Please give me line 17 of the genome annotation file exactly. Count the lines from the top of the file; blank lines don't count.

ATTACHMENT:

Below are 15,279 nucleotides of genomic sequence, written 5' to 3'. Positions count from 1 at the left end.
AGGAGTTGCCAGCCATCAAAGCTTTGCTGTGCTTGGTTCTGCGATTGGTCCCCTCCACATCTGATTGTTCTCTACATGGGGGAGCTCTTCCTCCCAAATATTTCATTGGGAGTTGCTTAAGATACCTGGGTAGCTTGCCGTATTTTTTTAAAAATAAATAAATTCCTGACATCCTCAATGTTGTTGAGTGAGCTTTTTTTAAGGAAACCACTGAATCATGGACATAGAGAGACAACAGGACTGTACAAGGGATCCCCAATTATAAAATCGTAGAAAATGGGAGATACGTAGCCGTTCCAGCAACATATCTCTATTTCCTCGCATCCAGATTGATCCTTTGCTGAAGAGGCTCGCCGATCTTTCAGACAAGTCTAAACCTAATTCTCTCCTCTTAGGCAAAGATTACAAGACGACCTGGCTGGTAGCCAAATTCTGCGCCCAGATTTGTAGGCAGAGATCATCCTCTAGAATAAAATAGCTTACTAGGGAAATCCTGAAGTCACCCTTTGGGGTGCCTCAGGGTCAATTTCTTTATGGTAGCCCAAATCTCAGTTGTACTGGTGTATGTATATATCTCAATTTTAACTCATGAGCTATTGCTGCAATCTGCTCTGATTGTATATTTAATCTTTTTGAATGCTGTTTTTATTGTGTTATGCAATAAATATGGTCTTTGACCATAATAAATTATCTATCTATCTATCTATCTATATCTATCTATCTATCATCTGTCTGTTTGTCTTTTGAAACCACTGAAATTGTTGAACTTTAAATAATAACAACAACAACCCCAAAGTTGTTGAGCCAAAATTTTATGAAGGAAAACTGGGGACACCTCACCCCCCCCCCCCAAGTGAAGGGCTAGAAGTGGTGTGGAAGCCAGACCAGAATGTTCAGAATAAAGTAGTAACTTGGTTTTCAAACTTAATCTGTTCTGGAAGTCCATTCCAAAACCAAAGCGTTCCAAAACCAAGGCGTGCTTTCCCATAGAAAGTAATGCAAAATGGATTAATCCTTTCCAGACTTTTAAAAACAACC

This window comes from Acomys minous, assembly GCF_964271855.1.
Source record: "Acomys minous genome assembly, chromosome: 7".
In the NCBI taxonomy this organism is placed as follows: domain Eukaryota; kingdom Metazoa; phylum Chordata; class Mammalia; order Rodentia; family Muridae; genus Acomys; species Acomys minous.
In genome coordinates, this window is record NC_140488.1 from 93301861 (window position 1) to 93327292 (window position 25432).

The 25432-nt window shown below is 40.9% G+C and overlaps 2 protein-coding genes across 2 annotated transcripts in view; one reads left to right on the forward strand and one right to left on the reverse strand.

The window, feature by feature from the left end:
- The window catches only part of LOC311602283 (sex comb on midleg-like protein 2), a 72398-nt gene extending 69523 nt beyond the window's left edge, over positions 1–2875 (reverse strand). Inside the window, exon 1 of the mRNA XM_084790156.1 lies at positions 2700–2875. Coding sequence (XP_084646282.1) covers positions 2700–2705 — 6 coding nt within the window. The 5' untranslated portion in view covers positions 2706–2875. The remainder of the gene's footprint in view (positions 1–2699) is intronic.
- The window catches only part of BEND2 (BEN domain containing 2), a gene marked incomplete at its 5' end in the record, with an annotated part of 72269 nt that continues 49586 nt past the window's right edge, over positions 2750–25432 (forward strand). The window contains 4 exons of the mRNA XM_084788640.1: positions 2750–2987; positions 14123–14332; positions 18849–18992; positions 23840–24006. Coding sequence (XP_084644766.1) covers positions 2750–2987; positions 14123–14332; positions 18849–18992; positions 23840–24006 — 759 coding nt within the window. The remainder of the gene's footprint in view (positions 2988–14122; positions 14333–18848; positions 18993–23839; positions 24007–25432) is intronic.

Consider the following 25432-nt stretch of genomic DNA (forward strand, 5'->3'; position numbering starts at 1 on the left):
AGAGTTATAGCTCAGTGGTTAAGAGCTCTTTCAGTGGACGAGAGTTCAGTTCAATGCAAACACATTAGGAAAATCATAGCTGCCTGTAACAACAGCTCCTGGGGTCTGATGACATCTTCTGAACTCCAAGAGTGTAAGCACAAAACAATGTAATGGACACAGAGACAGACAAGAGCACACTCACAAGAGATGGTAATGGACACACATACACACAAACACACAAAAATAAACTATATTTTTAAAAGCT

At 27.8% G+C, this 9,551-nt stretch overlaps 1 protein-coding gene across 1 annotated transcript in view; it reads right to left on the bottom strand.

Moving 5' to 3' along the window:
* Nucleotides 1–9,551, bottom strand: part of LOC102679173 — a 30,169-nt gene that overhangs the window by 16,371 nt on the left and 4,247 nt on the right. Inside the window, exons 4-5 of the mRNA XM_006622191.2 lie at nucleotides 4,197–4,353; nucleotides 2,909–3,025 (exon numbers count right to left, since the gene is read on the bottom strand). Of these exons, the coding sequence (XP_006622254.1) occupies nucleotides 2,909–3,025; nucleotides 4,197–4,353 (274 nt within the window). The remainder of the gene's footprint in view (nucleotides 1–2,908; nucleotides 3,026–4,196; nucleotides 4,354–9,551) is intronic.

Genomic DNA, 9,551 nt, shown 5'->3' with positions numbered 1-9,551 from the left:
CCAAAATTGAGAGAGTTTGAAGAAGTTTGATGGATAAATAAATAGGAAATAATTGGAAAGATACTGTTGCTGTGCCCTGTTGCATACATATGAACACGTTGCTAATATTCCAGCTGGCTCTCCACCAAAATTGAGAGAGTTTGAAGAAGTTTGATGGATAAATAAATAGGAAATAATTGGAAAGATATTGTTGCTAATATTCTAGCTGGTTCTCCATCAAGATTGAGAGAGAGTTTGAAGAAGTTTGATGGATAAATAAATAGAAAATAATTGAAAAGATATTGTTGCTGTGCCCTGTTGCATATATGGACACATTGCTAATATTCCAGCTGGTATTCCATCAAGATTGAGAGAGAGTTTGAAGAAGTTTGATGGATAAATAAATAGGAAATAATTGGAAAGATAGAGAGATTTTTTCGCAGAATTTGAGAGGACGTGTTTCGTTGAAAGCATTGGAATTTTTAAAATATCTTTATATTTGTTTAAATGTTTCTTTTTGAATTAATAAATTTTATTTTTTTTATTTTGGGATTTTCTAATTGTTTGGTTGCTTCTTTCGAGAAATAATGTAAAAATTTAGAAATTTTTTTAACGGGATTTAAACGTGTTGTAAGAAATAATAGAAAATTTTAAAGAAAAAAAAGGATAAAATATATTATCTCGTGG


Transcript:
CCAAAATTGAGAGAGTTTGAAGAAGTTTGATGGATAAATAAATAGGAAATAATTGGAAAGATACTGTTGCTGTGCCCTGTTGCATACATATGAACACGTTGCTAATATTCCAGCTGGCTCTCCACCAAAATTGAGAGAGTTTGAAGAAGTTTGATGGATAAATAAATAGGAAATAATTGGAAAGATATTGTTGCTAATATTCTAGCTGGTTCTCCATCAAGATTGAGAGAGAGTTTGAAGAAGTTTGATGGATAAATAAATAGAAAATAATTGAAAAGATATTGTTGCTGTGCCCTGTTGCATATATGGACACATTGCTAATATTCCAGCTGGTATTCCATCAAGATTGAGAGAGAGTTTGAAGAAGTTTGATGGATAAATAAATAGGAAATAATTGGAAAGATAGAGAGATTTTTTCGCAGAATTTGAGAGGACGTGTTTCGTTGAAAGCATTGGAATTTTTAAAATATCTTTATATTTGTTTAAATGTTTCTTTTTGAATTAATAAATTTTATTTTTTTTATTTTGGGATTTTCTAATTGTTTGGTTGCTTCTTTCGAGAAATAATGTAAAAATTTAGAAATTTTTTTAACGGGATTTAAACGTGTTGTAAGAAATAATAGAAAATTTTAAAGAAAAAAAAGGATAAAATATATTATCTCGTGG